The Newport City Council got an update this week that they probably didn’t want to get. City Public Works Director Tim Gross said a structural evaluation of both the upper and lower Big Creek Dams produced good news but also some really bad news.
The good news is that the dams are structurally okay for how they were built. But the bad news is, the dams will not survive a Cascadia Subduction Zone earthquake. Maybe not even a moderate one. If that happens both dams very likely to fail. In addition to the horrendous damage inflicted from Big Creek Road down to Agate Beach, it’ll mean that Newport’s water supply will be literally gone.
This bleak report was given during this week’s Newport City Council meeting as an update from Gross. He said the final report on the structural condition of the dams will be given in a couple of months. Gross told the council that the dams were well built, based on what was known at the time of their construction – the upper dam built better than the lower one – the lower one built decades earlier.
But since the development of information about Oregon’s offshore subduction zone plate tectonics, the consultant’s report clearly shows neither dam could survive a subduction zone quake. They strike roughly every three to four hundred years. The last one was in 1700. That puts the coast at year 315.
Gross says he’s still analyzing the data and formulating a number of options for the city council’s consideration. He says he’s working closely with a number of state agencies that are also analyzing the potential threat of a large earthquake and hopefully determining what structures might survive with strengthening and “hardening.” State funds are becoming available under the heading of producing what’s called “structural resiliency” for coast and valley roads, bridges, dams and highways, to give them enhanced survivability so that repairs could be made as quickly as possible following the quake.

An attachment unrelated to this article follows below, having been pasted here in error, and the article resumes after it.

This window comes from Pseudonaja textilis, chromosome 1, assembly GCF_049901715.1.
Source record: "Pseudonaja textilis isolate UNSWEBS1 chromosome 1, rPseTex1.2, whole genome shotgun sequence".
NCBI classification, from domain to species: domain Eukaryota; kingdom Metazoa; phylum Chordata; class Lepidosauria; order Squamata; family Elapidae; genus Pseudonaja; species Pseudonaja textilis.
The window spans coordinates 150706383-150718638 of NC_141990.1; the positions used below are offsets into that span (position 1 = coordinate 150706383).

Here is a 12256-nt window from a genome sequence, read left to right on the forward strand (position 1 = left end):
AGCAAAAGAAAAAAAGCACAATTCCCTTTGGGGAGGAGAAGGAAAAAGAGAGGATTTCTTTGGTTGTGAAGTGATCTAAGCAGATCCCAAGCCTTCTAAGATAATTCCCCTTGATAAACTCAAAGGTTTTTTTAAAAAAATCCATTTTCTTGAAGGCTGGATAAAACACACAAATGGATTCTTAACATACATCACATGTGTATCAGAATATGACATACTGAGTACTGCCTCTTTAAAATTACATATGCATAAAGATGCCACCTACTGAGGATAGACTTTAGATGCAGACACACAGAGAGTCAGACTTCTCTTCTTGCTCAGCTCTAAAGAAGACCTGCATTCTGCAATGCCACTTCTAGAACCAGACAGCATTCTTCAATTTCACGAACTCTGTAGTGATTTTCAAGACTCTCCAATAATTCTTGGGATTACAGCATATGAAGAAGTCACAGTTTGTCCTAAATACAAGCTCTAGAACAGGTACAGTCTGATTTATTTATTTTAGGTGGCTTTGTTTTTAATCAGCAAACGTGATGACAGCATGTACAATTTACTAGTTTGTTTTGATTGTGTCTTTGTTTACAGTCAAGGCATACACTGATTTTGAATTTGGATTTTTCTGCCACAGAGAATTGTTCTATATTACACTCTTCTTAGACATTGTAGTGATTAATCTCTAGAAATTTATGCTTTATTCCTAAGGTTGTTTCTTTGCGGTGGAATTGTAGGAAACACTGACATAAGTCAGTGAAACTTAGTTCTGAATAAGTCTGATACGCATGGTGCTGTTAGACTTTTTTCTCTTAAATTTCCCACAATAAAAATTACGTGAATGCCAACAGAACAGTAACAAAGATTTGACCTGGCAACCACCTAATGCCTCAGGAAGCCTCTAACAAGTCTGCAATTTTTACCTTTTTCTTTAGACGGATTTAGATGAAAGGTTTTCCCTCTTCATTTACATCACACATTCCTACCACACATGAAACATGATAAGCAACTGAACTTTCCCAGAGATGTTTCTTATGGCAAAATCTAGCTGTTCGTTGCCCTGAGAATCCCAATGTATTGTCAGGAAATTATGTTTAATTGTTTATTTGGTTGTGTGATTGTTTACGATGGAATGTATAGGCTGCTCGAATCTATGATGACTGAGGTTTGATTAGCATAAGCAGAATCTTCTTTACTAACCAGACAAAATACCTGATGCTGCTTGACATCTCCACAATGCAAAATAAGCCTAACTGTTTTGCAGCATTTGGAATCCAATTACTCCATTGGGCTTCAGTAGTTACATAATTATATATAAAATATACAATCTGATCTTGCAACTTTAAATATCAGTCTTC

Gross said he expects government grant money will be made available to help strengthen and harden coastal infrastructure so local communities don’t go bankrupt trying to better prepare their communities for “the big one.” But he adds, that his city council will have to grapple with whether it’s worth launching a “many tens of millions of dollars” retrofit while knowing that possibly even that may not save the dams when the big one hits. He says it’s a financial continuum from doing nothing to strengthening the dams we have, to building a completely new dam – obviously with massive cash infusions from federal sources.
Gross said it’s a huge decision that will take time. But even after the decision is made Gross says it’ll take years to secure funding to either strengthen the dams we have to building a new one, possibly downstream from the upper dam.